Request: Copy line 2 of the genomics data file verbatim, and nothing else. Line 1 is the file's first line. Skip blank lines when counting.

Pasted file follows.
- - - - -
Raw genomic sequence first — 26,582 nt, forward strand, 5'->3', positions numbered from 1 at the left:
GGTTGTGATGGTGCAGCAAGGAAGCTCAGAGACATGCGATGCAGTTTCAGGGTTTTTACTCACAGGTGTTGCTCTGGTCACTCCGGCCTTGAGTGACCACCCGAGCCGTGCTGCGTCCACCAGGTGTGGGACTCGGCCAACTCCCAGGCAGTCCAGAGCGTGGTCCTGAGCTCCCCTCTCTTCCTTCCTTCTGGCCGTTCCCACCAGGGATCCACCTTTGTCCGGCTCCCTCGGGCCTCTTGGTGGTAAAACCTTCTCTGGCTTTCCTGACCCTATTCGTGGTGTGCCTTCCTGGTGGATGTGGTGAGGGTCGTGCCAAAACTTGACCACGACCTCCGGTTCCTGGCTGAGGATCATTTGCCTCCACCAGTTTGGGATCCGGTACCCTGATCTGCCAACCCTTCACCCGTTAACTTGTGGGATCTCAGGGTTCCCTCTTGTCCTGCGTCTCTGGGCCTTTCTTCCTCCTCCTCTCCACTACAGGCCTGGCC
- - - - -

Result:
GGTTGTGATGGTGCAGCAAGGAAGCTCAGAGACATGCGATGCAGTTTCAGGGTTTTTACTCACAGGTGTTGCTCTGGTCACTCCGGCCTTGAGTGACCACCCGAGCCGTGCTGCGTCCACCAGGTGTGGGACTCGGCCAACTCCCAGGCAGTCCAGAGCGTGGTCCTGAGCTCCCCTCTCTTCCTTCCTTCTGGCCGTTCCCACCAGGGATCCACCTTTGTCCGGCTCCCTCGGGCCTCTTGGTGGTAAAACCTTCTCTGGCTTTCCTGACCCTATTCGTGGTGTGCCTTCCTGGTGGATGTGGTGAGGGTCGTGCCAAAACTTGACCACGACCTCCGGTTCCTGGCTGAGGATCATTTGCCTCCACCAGTTTGGGATCCGGTACCCTGATCTGCCAACCCTTCACCCGTTAACTTGTGGGATCTCAGGGTTCCCTCTTGTCCTGCGTCTCTGGGCCTTTCTTCCTCCTCCTCTCCACTACAGGCCTGGCC